The forensic investigator responsible for testing newfound human remains in the Natalee Holloway case is confident he’ll be able to determine whether they belong to the long-missing teenager. Jason Kolowski, the former Forensic Laboratory Director of the D.C. Department of Forensic Sciences and part of the team responsible for identifying human remains after 9/11, said he was hopeful the identification would finally bring the Holloway family some peace.

Kolowski became involved in the case after a team associated with Natalee’s father, Dave Holloway, called him earlier in the year — 12 years after Natalee’s initial disappearance. A subsequent investigation involving unidentified tipsters and a key suspect yielded a set of human remains from an undisclosed location in Aruba. Now, Kolowski is testing those remains to determine whether they belong to Natalee.

“There was no indication that there was ever going to be possible remains found, yet when they were they happened to be bone samples and my deepest area of expertise is in mitochondrial DNA analysis,” Kolowski told the Daily Mail in an interview this week. “It was almost like these perfect storms came together and said, this was the right place, this was the right time, these are the right people to be involved.”

Natalee Holloway went missing in 2005. A new investigation yielded a set of human remains that could belong to Natalee.

Kolowski and a “trusted third party” have already made headway in the testing. An initial test found the remains to be human, belonging to a single person of Caucasian and European descent. Natalee, who went missing in 2005, was Caucasian and of European descent.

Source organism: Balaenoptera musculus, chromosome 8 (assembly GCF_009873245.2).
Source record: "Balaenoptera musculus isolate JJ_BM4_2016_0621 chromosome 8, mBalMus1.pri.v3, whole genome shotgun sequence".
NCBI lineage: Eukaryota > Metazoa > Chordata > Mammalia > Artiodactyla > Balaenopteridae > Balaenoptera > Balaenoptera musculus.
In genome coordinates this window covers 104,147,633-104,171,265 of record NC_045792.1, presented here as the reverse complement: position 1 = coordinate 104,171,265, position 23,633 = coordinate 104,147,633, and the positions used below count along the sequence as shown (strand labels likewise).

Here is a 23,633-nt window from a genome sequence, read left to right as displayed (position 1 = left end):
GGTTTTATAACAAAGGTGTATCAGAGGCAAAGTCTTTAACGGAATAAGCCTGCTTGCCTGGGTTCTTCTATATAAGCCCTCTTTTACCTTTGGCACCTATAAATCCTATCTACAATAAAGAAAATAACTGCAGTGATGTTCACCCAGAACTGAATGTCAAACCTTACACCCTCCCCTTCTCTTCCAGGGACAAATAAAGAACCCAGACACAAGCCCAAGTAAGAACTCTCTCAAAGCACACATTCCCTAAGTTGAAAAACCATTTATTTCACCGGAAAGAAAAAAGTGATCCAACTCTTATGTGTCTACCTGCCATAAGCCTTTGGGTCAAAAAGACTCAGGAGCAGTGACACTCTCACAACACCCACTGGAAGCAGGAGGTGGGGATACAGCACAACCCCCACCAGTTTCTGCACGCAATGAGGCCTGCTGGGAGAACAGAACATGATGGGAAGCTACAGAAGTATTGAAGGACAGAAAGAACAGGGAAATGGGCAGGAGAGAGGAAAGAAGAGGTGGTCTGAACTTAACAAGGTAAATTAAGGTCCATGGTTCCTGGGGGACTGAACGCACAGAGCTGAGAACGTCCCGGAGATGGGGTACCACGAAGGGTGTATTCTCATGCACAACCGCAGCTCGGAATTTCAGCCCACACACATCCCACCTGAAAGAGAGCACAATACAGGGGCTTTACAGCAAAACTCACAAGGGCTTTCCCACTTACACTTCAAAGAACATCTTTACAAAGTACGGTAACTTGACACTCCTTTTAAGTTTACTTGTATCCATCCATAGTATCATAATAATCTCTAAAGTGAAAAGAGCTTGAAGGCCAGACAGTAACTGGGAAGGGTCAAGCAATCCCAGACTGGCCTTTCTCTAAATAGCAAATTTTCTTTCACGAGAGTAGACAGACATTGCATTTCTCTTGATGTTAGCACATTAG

“We’re going to have statistical probability and a confidence level that this is Natalee or not,” Kolowski told the Daily Mail. “We’re waiting on the lab to finalize the data, which they will deliver to me and I will try to turn the data around into results which I will then deliver to Dave.”

Natalee was officially declared dead in 2012 — her body, however, was never found. A Dutch man named Joran van der Sloot remained to this day the primary suspect in the case. Van der Sloot himself is still behind bars in Peru for the murder of another young woman: 21-year-old Stephany Flores, who was killed five years to the day after Natalee’s disappearance. Natalee’s father called the newfound human remains the “most credible lead” he’s seen in 12 years of searching for his daughter.

Kolowski was hopeful the results would amount to long-overdue justice for Natalee and the Holloway family.

“There is a personal hope that this is Natalee, but only because I have met Dave and I have had communications with Beth and I really have come to know the story of what they’ve been through and the struggles they have been through,” he said. “As a forensic scientist, you try not to let your personal emotions become involved with a case because you don’t want to introduce any kind of bias. I really want to put the truth forward.”